• Faithfulness has perspective. It takes into account what really matters in life. It pushes me to remember the bigger picture and to seek things that are valuable and lasting, like love, kindness, self-control, patience, and humility.
  • Faithfulness seeks God’s way over the world’s ways. This may mean choosing the less traveled path. I am not sure that “faithfulness” would get all the likes and follows.

Faithfulness in My World

What if I evaluated my time, my work, my family life with “faithfulness?” What would it look like to be a faithful person here? Life would be less about numbers and results, and more about being a certain kind of person. I would value being faithful with my husband and kids. This is not always glamorous either, but faithfulness goes a long way with these people– for the rest of their lives

I also wonder what life would look like if I sought to be faithful, instead of known, liked, or followed? I think faithfulness would help me to be more in the habit of caring for others than just being “all about” my platform, my influence, my likes… It would encourage me to be faithful in the mundane and little things. It isn’t just the big things that matter.

I need to encourage myself that faithfulness is success.

I also need to affirm faithfulness in others as well. Recently, Brian had been working on some things that seem to produce little results. My anxious self wanted to get uptight, worry or push him to “do more.” But at moments like these I want to choose faithfulness– reminding him of his own faithfulness in the task and of God’s faithfulness to him as well.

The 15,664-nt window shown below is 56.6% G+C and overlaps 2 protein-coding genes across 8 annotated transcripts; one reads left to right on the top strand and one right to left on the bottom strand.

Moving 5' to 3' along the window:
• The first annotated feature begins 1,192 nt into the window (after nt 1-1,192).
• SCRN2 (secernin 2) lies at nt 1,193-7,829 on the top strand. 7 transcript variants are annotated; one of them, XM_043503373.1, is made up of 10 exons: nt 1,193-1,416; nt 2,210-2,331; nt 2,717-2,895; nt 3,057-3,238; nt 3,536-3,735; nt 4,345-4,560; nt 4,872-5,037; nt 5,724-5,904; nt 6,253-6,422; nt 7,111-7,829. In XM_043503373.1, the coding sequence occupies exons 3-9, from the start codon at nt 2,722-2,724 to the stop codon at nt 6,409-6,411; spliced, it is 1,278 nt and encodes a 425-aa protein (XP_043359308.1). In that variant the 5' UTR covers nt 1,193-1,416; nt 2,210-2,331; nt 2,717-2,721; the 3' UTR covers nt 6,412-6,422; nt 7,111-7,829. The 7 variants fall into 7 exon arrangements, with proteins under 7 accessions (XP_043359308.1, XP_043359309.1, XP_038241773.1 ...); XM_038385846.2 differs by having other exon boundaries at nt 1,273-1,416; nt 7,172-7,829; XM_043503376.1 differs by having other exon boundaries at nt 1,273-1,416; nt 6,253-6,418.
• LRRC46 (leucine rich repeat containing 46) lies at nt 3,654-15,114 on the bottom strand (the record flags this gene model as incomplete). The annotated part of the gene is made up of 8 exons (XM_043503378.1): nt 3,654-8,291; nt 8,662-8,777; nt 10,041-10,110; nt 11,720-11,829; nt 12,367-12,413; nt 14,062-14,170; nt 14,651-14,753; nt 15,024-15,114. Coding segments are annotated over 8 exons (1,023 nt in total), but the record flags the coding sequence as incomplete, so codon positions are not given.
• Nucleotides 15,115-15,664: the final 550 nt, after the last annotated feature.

A Load of Success

DSC_0434Measuring my success with words other than faithfulness can be like trying to measure success in laundry for a family of six. You can’t really measure this well (trust me). There will always be more laundry to do. Laundry often goes unnoticed, unless of course there are no clean socks! It is very mundane, but it still matters. Yet as soon as I want to pat myself on the back that I have conquered the mound, it returns to me again. No, I don’t talk about success in laundry. It would be crazy to measure my success as a laundress by the number of items folded, the appreciation I receive, or the wash being “complete.”

In a similar way, measuring my personal success or “how I am doing” by anything other than faithfulness is not helpful and isn’t a true measurement, for it just leads to doubt, comparison, insecurity or even pride.

A “load” of success is more about one thing, and not so much about other things. No, it isn’t the influence I have. It isn’t in results. The numbers don’t really do it either or the big accomplishments. The paycheck is not it. None of those things make me successful.

It isn’t being liked, appreciated, or noticed that make me successful. It is faithfulness. It is faithfulness at home and faithfulness at work. It is faithfulness with my spouse, and with my children. I am not successful because I have done something big, people know my name or have a bunch of followers. It is being faithful in the day-to-day and in the unobserved little things.

It is in the giving generously, looking to the needs of others and being a blessing where God places me. It is getting the splinter out of a little hand, taking a kid to practice, sharing a meal with a neighbor and even in doing the laundry.poppy